While visiting Luxor, Egypt, our Airbnb host, Ghamoury, invited my sister Destinee and I to a wedding party. We excitedly accepted the unexpected cultural opportunity. He drove us down a narrow dirt road parallel to a canal fed by the Nile River. We arrived after the party was in full swing. Ghamoury parked precariously next to the canal in the only space still available. He led us through the crowd of neighbors and found a spot to sit.

I loved sitting outside in the Egyptian moonlight listening to some toe-tapping live music.  Men were dancing. The Egyptian women all sat beyond an undrawn boundary line, chatting and laughing. My sister, a European woman–who I’d actually met on the plane from Bulgaria to Cairo–and I represented womanhood in the festivity’s inner circle. When I asked Ghamoury about it, he shrugged and said we were his guests.

The groom-to-be graciously introduced himself to us and welcomed us to the celebration.  The community celebrates with nightly parties for a whole week before a wedding.  Dressed impeccably, groom-to-be commanded presence in a regal manor as he walked around the party. Destinee and I felt a little conspicuous since we’d spent the day hiking around temples and tombs and had been hot and sweaty.

Elhina girls in Luxor

Elhina girls in Luxor

After awhile, I asked Ghamoury about the bride. I excitedly anticipated seeing her. Ghamoury explained that the bride wasn’t there. She doesn’t attend any of the pre-wedding festivities.

He abruptly left us for a while. We sat and watched the merry-makers. Some guys dared Destinee to dance the stick dance, not with them, but by them.

Ghamoury returned and told us to follow him. He took us back to the women section and a giggling group of girls. He said something to the group in Arabic, said he wanted us to have something to remember the night by, and left us to fend for ourselves. We pretty much had no idea what was going on.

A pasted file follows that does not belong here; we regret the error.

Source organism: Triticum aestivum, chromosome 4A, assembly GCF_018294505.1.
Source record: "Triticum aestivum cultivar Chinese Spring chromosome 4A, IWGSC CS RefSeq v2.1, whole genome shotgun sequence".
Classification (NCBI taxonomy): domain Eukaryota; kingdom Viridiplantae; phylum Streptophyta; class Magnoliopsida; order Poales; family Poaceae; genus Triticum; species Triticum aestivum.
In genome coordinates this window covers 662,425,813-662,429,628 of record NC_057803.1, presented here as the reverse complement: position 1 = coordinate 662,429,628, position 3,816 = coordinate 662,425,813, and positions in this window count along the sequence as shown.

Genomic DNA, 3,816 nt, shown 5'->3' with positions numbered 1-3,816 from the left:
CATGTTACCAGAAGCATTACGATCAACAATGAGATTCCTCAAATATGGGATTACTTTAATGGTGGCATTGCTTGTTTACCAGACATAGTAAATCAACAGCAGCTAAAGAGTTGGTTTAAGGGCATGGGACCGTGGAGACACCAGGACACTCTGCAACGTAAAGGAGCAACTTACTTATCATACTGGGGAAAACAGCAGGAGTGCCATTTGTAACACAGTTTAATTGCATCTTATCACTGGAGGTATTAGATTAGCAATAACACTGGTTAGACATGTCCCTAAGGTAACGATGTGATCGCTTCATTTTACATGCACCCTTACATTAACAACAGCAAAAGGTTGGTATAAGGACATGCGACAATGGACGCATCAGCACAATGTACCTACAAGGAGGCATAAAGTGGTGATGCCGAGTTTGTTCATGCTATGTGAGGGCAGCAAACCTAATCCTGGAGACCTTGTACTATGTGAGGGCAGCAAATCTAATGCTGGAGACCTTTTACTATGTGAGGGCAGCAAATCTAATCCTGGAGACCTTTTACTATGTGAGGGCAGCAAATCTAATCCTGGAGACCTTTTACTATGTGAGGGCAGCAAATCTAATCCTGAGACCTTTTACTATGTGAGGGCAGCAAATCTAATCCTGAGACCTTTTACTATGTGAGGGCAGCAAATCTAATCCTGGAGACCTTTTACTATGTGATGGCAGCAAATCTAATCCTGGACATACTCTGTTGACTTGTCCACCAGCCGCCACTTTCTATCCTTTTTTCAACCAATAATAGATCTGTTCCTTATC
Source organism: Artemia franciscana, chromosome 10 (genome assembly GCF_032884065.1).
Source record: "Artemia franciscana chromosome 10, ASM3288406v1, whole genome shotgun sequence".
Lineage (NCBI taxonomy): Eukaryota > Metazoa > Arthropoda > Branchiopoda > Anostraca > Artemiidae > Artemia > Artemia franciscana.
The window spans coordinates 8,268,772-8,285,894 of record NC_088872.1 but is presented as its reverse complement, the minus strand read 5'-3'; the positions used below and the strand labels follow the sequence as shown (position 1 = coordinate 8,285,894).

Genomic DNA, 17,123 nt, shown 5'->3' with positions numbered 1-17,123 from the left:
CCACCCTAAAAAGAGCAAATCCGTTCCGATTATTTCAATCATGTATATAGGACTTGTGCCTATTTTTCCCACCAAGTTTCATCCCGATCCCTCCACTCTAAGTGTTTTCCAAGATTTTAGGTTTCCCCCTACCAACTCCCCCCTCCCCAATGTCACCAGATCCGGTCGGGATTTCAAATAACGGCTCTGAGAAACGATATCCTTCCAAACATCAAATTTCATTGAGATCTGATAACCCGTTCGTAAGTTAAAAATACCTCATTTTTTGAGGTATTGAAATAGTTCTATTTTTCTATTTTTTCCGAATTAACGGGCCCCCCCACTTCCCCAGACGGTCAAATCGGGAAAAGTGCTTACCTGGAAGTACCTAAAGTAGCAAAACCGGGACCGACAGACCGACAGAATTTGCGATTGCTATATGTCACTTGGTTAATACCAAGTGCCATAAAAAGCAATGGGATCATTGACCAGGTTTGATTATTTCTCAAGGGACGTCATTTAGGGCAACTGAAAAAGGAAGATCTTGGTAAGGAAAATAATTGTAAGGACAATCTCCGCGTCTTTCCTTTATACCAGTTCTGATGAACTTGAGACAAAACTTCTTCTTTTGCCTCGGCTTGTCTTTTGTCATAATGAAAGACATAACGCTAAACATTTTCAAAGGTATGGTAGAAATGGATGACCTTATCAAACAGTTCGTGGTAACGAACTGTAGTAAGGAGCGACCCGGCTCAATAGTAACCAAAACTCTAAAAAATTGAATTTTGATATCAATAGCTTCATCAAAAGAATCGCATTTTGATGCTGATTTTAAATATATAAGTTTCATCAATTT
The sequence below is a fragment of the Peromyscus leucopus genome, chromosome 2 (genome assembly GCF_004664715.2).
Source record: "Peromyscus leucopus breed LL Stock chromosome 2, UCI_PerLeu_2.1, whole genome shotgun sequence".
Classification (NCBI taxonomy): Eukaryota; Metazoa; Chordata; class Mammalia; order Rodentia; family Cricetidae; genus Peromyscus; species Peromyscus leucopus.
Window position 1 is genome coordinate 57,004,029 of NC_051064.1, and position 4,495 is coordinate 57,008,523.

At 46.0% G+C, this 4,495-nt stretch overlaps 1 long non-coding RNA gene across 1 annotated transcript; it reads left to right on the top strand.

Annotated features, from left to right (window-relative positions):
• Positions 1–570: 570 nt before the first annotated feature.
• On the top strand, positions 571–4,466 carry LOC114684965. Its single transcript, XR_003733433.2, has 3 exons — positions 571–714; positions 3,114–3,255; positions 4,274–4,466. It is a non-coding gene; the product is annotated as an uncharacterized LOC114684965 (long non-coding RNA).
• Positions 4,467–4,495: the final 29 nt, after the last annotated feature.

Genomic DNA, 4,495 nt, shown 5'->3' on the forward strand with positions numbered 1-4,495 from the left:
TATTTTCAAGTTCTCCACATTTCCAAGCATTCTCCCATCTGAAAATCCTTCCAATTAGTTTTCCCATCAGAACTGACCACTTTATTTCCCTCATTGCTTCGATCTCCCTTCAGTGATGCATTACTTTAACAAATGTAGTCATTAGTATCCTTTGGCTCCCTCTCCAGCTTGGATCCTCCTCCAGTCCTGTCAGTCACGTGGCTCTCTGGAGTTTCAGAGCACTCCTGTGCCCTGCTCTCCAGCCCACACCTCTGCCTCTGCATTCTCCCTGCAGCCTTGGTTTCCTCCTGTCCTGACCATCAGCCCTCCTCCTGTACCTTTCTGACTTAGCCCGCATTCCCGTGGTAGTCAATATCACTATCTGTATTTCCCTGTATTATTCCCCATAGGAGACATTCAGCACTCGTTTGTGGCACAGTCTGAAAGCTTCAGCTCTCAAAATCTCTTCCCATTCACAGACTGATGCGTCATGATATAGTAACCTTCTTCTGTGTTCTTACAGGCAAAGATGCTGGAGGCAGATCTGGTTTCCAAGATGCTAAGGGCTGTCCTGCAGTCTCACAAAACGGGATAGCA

The girls took our hands and led us to a table. We understood that they wanted to put henna on our hands. Sure, why not? What could it hurt?  I’ve seen henna. It’s so beautiful and delicate.  Well, that’s what I expected.

The girls giggled and chatted and asked us lots of questions we couldn’t understand.  They understood some English, so we pretty much asked each girl what her name was—repeatedly. ☺ We were so interesting to them and them to us.

They grabbed this gooey, mud-like, orangy-brown stuff, put it into the palms of our hands, and closed our fingers tightly over the stuff and motioned that we were to remain that way. They squeezed our fingers into the goo until it squeezed through and coated our fingers. And then they repeatedly covered our fingernails in the orange mud.

This wasn’t the dainty henna painting I imagined. But, it seemed harmless and we kind of enjoyed our time more with these tweens and teens than the men anyway. So, we stood there, palm fists tightly clasping the stuff, awkwardly chatting with the girls and the gob of people who gathered to take a lot of pictures, including selfies, with us. We felt oddly glamourized…until we tired of one guy’s incessant pictures and Destinee asked him to stop.

Our orange henna hands.

Our orange henna hands.

After nearly an hour– which is longer than I thought we’d be at the party in the first place—our henna was approved.  We washed off the gooey mud and voila! Totally orange hands and fingernails.  I expected a round two. But, that was it! The final product!  The girls proudly motioned that we finished. Another round of pictures began.

I stared at my hands and suddenly couldn’t stop laughing.  Hysterical. So basically, we stood there for an hour, which I thought was prepping for something still to come…something meaningful and beautiful…but actually, I just stood there for an hour, with my hands tightly fisted, to stain my hands orange.  I figured it was a prank.  But nobody’s reaction indicated they felt it was a prank. So, I just laughed and laughed.  

Destinee danced with the girls.  The girls moved magically to the music.  Happiness abounded. Picture taking abounded. Orange stain on our hands abounded. It was past midnight and we were ready to go back to the flat.

Still a little perplexed about the purpose of it all, Destinee and I laughed about our orange hands for the rest of our trip. The stain started fading on her hands more quickly than mine. We compared our hands every morning. By the end of our two weeks, flesh color dominated the orange on our hands.

But, our fingernails were a different story. Our hand henna occurred March 19th. As of June 24th, the tips of my fingernails still bear that orange stain. I called and asked Destinee about her fingernails. She said that she’s painted her nails to cover the henna stain. Her tips are still orange, too.